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    Bharat Sikka

    Map Academy

    Articles are written collaboratively by the EIA editors. More information on our team, their individual bios, and our approach to writing can be found on our About pages. We also welcome feedback and all articles include a bibliography (see below).

    Engaging with the themes of masculinity, identity, representations of the nation and globalisation through his work, photographer Bharat Sikka has been a consequential figure in contemporary lens-based practice in India. Before pursuing his BFA in photography from the Parson’s School of Design, New York, Sikka had developed an interest in capturing the cultural and social environment of India; this interest only solidified once he returned to India after graduating in 2002.

    His series Indian Men (2003) was an attempt to depict men beyond conventional stereotypes, turning towards the older men among his family and friends in India. To Sikka’s eyes these men reflected a sense of quiet dignity, humour and loneliness which he wanted to capture.

    His ten-year-long project titled Matter (2011), which emerged from his earlier series Spaces in Between (2004), explored a rapidly globalising India alongside economic stagnation aiming to document the ambiguity of what was viewed as development at the time. In Matter modernity and tradition were in conflict with each other and his deliberate choice to keep the images largely monochromatic was to counter the popular representation of India as colourful and vibrant.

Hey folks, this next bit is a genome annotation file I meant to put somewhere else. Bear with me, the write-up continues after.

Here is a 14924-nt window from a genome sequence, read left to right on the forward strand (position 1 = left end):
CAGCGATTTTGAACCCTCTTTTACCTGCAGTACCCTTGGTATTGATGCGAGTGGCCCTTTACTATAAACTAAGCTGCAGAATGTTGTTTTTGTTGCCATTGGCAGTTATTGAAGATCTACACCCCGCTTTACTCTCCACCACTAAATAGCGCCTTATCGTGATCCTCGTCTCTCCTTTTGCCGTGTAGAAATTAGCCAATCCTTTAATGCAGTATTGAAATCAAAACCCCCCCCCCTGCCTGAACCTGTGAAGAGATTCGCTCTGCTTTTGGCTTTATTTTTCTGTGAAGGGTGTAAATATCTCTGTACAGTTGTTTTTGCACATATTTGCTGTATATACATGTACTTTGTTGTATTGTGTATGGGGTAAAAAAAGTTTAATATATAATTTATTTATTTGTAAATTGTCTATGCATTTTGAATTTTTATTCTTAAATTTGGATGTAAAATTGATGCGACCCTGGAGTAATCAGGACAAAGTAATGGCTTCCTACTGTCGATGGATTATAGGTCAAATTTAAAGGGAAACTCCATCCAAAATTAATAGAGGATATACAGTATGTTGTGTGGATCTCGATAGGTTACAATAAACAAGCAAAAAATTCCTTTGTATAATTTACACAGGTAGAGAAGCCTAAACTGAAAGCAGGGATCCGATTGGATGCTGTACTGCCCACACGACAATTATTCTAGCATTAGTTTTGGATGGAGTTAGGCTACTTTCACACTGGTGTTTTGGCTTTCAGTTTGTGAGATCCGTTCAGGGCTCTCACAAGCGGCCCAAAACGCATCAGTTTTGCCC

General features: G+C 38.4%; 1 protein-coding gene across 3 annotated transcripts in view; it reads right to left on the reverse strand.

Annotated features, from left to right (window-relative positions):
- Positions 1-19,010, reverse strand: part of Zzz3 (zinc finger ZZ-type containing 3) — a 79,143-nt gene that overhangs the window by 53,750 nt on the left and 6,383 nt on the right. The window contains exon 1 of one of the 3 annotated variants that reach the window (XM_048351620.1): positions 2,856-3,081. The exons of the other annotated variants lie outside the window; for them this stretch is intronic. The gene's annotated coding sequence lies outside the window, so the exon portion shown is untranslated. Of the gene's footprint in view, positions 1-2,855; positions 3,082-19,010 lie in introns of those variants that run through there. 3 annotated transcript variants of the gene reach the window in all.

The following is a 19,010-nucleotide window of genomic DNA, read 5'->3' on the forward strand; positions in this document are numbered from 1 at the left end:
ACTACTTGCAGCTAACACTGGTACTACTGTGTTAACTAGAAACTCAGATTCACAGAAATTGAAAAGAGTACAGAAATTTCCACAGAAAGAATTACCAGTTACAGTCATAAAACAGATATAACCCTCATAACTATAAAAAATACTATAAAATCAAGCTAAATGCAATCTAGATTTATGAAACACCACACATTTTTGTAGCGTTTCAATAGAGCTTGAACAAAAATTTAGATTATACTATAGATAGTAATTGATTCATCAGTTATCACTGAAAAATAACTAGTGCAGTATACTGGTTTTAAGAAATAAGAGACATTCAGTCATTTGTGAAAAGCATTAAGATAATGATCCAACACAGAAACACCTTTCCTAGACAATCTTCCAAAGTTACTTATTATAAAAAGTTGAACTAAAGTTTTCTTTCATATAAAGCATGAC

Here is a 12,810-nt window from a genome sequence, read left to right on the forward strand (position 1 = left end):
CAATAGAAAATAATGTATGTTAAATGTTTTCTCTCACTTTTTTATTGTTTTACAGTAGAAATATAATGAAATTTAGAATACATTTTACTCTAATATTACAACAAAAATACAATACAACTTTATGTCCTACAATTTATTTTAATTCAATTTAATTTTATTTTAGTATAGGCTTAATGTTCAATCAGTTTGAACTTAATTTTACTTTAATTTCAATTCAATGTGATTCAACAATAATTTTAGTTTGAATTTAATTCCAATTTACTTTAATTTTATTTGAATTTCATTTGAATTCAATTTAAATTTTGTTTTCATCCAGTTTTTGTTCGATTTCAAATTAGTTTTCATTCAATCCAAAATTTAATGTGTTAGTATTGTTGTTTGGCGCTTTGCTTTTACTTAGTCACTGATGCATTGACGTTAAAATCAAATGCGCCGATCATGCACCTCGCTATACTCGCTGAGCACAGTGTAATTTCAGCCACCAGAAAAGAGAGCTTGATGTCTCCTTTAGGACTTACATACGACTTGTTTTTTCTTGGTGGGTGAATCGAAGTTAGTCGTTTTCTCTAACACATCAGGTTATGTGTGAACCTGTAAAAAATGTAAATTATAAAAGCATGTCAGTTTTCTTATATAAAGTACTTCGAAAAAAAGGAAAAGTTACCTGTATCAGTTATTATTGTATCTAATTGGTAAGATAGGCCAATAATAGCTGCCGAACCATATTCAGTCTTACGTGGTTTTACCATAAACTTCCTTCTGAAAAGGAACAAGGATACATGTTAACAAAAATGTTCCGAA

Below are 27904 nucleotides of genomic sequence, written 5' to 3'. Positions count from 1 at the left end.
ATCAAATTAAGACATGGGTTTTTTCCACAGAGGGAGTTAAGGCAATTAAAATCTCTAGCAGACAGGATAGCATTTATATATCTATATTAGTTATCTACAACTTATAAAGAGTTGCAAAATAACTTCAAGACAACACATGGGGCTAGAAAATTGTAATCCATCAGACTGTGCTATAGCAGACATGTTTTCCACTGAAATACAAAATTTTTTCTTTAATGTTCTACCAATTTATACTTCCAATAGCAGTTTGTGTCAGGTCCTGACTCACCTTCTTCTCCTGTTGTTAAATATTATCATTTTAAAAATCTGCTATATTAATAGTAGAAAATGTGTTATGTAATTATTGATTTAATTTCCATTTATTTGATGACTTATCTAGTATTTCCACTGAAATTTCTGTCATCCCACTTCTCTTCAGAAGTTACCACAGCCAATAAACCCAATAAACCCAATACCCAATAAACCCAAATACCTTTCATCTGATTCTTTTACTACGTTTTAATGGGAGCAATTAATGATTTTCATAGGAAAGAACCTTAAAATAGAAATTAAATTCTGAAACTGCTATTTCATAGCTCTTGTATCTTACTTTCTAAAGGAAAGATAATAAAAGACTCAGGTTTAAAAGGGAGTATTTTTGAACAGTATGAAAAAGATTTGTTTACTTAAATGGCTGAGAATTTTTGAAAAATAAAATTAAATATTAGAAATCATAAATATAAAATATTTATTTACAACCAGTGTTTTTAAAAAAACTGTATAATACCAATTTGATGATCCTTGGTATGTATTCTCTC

Sikka’s series Where the Flowers Still Grow (2014–15) was inspired by Mirza Waheed’s novel The Collaborator (2011). Here, Sikka focused on Kashmiri men, solitarily posing against the breathtaking landscape of the region; his intention was to avoid direct engagement with the conflict in Kashmir and depict people living on their land. The series was also published as a photobook of the same name in 2017.

    Simultaneously he was also working on a project on gender and sexuality — commissioned by Photoworks, alongside Olivia Arthur – called The Marlborough Theatre, named after the theatre-bar frequented by the Queer community in Brighton, UK. Inspired by Sikka’s father who was a combat engineer in the Indian army, The Sapper (2019) picks through childhood memories and relationship with a parent who had been absent for long periods of time while imbibing elements of his father’s life. Engineering draughts, construction and demolition plans, tools such as rulers overlap with landscape and portrait photography. Sikka’s photographs have appeared in commercial magazines such as Atmos, Centrefold and more notably, he contributed photographs for The New York Times column on Ramakrishna Yadav, known widely as Baba Ramdev. Sikka is also acclaimed for his fashion photography featured in Vogue India, Vanity Fair and GQ India, amongst others. His work has been exhibited at Nature Morte, New Delhi; National Museum, New Delhi: Chatterjee & Lal, Mumbai; The Kochi-Muziris Biennale (2017); Whitechapel Gallery, London; International Centre for Photography, New York; and 1×1 Gallery, Dubai, amongst others. In 2002 he was accepted into the Julian Meijer photography agency.

    At the time of writing, Sikka lives and works between Delhi and Goa.


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